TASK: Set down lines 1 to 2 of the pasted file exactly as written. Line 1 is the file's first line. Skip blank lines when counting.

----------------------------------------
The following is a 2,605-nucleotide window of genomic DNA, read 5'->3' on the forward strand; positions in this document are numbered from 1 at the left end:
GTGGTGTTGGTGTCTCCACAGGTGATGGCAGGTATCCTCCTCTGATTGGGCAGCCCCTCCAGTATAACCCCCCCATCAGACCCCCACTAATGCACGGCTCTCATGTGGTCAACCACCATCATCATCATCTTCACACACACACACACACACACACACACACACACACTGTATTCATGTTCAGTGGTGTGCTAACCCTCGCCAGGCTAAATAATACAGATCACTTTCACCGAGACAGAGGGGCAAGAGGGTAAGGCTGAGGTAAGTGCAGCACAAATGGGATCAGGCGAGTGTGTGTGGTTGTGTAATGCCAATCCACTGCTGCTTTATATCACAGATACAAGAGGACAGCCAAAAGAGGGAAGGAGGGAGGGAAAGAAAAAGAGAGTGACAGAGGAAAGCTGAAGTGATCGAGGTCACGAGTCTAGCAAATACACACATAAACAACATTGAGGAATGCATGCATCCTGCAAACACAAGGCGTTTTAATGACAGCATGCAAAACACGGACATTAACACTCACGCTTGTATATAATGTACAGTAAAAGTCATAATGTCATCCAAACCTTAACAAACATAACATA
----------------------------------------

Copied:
The following is a 2,605-nucleotide window of genomic DNA, read 5'->3' on the forward strand; positions in this document are numbered from 1 at the left end:
GTGGTGTTGGTGTCTCCACAGGTGATGGCAGGTATCCTCCTCTGATTGGGCAGCCCCTCCAGTATAACCCCCCCATCAGACCCCCACTAATGCACGGCTCTCATGTGGTCAACCACCATCATCATCATCTTCACACACACACACACACACACACACACACACACACTGTATTCATGTTCAGTGGTGTGCTAACCCTCGCCAGGCTAAATAATACAGATCACTTTCACCGAGACAGAGGGGCAAGAGGGTAAGGCTGAGGTAAGTGCAGCACAAATGGGATCAGGCGAGTGTGTGTGGTTGTGTAATGCCAATCCACTGCTGCTTTATATCACAGATACAAGAGGACAGCCAAAAGAGGGAAGGAGGGAGGGAAAGAAAAAGAGAGTGACAGAGGAAAGCTGAAGTGATCGAGGTCACGAGTCTAGCAAATACACACATAAACAACATTGAGGAATGCATGCATCCTGCAAACACAAGGCGTTTTAATGACAGCATGCAAAACACGGACATTAACACTCACGCTTGTATATAATGTACAGTAAAAGTCATAATGTCATCCAAACCTTAACAAACATAACATA